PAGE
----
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This sermon was preached at Westfield on October 14, 2012. Before you read it, check out the Gospel Lesson it’s based on.


This is a story about stuff–about having it, about giving it away. It’s a story about following the rules, about salvation. Ultimately, it’s a story about grace.

It’s also a story that tends to make us more than a little uncomfortable. This particular section of verses is a section that is sorely tempting to soften.  Starting even in the 9th century, there is a sole commentary that, in an effort to soften this passage, speaks of a smaller gate within a larger gate to Jerusalem that was used for the daily comings and goings of the people living there.  This commentary informs us that the smaller gate, known as ‘the eye of the needle’ was big enough for humans, but camels, often with goods hanging from their sides and stacked on their backs, would have to put their burdens down in order to fit through the gate.

While this is certainly an explanation that makes this passage a little easier to swallow and the metaphor of letting go of that which weighs us down is helpful, the reality is that there is little evidence such a gate ever existed.  Truthfully, such notions are little more than an effort to make this hard story less intimidating. It’s easy to try to explain away Jesus’ words as part of his cultural context. It’s much harder to deal plainly with Jesus’ words.

In order for us to do that–to deal plainly with Jesus’ words–there are a few things we need to get straight. The first is that this story shows up in all three synoptic gospels, Matthew, Mark and Luke. Each time it shows up in a slightly different form.  Scholars refer to this story as that of “the rich, young ruler.” As it turns out, Mark tells us he’s rich; Matthew informs us he is young, while Luke adds that he is a ruler.

The second is the overall tone of this story. Often, we hear this story told in a way that suggests Jesus was angry or indignant or that he reprimanded the man.  The text, however, presents a different tale.

We are told that this man ran up to kneel before Jesus. Immediately, we find this man carries a deep respect for Jesus as a teacher. His submission and words “Good teacher” indicate at least that much. Then he asks Jesus the million dollar question:  “What must I do to inherit eternal life?”

After a brief lesson on the nature of God, Jesus outlines to him the Jewish rubric for religious success–the commandments. The ruler affirms that he has “kept all these since [his] youth.” The commandments were more than a list of rules. It was understood that following the commandments would not only make your life livable, it would bless you. This is certainly the implication with the rich, young ruler–he followed the rules, and in the eyes of society, he has been blessed.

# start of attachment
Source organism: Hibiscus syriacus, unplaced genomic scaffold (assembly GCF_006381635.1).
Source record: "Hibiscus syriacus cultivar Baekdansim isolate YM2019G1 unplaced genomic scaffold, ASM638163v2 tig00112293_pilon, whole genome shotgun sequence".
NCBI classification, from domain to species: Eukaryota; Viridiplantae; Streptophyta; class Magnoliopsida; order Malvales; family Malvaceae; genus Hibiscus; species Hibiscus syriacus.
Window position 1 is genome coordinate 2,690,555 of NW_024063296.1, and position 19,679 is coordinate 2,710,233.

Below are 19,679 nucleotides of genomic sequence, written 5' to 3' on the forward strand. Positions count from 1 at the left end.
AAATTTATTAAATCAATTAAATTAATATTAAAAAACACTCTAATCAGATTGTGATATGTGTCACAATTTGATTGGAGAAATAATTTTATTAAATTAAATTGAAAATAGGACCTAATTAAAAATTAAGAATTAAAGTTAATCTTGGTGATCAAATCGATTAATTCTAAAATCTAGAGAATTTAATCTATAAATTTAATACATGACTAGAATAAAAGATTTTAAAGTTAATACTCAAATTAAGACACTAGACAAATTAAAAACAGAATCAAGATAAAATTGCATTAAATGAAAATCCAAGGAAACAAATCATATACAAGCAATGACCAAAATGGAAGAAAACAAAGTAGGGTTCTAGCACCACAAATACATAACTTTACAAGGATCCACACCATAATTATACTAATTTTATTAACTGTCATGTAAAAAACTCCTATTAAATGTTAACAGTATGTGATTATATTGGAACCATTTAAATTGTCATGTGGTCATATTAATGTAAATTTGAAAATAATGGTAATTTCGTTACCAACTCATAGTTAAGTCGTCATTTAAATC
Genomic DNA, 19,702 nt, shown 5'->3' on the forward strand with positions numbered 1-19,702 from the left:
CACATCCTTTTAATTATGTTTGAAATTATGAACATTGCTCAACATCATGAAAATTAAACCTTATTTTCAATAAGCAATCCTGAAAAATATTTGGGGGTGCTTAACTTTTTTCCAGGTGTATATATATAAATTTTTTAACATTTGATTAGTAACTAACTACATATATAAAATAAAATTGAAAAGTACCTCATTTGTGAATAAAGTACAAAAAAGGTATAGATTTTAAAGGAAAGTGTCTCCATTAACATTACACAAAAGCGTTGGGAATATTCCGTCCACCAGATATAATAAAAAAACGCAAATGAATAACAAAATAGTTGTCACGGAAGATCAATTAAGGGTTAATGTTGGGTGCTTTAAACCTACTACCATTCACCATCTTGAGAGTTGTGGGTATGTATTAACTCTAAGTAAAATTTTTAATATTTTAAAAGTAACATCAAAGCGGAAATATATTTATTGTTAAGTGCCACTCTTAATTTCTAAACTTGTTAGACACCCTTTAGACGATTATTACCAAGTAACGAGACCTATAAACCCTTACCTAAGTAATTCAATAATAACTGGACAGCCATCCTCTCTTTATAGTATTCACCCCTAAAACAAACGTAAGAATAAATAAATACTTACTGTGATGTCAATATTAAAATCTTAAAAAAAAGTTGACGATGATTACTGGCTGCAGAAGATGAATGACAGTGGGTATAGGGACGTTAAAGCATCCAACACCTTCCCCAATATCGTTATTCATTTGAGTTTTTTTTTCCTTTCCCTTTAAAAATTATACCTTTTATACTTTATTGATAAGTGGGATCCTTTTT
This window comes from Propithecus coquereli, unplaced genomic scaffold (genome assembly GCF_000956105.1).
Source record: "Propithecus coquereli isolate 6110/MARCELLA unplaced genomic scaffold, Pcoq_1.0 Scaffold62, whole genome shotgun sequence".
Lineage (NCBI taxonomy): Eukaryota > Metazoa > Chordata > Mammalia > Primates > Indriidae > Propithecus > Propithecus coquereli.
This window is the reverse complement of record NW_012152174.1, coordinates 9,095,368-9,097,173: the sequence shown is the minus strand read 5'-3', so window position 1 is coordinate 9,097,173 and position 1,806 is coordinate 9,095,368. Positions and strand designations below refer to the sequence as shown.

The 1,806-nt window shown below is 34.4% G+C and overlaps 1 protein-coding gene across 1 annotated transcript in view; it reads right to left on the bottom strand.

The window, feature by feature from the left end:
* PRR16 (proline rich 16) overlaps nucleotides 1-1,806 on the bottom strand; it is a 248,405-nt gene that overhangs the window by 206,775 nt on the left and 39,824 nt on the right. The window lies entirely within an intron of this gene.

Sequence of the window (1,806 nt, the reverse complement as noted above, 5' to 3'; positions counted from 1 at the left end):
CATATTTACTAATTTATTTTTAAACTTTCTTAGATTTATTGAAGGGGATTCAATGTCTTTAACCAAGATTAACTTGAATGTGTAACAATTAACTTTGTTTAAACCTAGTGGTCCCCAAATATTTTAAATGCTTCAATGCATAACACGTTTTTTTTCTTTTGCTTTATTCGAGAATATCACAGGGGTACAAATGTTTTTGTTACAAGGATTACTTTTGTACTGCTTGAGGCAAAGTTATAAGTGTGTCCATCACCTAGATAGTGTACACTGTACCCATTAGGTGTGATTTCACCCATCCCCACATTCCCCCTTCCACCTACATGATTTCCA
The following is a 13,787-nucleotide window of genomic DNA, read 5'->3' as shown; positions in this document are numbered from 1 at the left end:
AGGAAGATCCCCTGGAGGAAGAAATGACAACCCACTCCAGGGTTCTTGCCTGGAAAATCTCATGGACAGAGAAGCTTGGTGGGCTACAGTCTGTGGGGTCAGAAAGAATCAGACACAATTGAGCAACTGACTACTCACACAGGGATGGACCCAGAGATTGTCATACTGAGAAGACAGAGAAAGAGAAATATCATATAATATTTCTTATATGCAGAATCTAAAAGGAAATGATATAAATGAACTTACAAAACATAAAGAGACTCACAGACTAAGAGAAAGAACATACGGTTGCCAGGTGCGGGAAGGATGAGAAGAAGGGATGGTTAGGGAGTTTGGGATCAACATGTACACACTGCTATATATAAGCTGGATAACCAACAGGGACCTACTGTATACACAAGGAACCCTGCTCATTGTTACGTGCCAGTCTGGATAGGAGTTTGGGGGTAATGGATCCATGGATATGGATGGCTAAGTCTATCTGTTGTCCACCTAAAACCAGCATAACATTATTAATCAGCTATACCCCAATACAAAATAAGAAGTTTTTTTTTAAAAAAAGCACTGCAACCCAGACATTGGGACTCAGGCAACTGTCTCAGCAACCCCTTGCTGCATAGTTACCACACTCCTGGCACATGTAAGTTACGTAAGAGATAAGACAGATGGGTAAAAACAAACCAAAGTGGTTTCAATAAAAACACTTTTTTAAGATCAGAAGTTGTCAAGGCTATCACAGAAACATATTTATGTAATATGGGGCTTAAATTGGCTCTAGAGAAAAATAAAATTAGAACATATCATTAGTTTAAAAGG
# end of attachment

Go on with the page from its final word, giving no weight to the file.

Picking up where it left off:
Then, we are told, Jesus, looking at him, loved him. These are the words that so often get passed by in this story.  Jesus isn’t trying to make this man’s life harder; he isn’t playing him like a pawn in some cosmic game of chess. Here we find the same language and emotion each time Jesus heals someone in Mark’s gospel.  In fact, each time someone approaches Jesus by kneeling in Mark, it is to request healing. If we look at the story this way, Jesus’ next words shift from being a nearly impossible demand to being a radical prescription for a deep-seated illness or need.

Jesus really looked at him, and saw him for who he was–a beloved child of God who was hurting, who was looking for something more to life. And that is when Jesus tells him “You lack one thing; go, sell what you own, and give the money to the poor, and you will have treasure in heaven; then come, follow me.”

The man had what I would call a natural, human response. Mark tells us “when he heard this, hew as shocked and went away grieving, for he had many possessions.” Just in case he wasn’t clear enough to the man or those gathered around him were curious as to exactly what Jesus meant, he re-iterates his point: “How hard it will be for those who have wealth to enter the kingdom of God!” Just to be sure they get the point, he tells them another way: “Children, how hard it is to enter the kingdom of God!”

Wow.  Jesus makes no bones about it, does he? These were hard words for those around.  In first century Judaism, much like our society today, wealth was interpreted as God’s blessing. Jesus’ words that the rich would have a hard time entering the kingdom of God are contrary to nearly every notion of God, wealth, and life that people had.

Words like this are a perfect example of what the author of Hebrews tells us today: “the word of God is living and active, sharper than any two-edged sword, piercing until it divides soul from spirit, joints from marrow.” It’s scriptures like the story of the rich, young ruler that we would rather forget because, at the end of the day, there’s no easy way around this–it’s a story that pierces us to the core.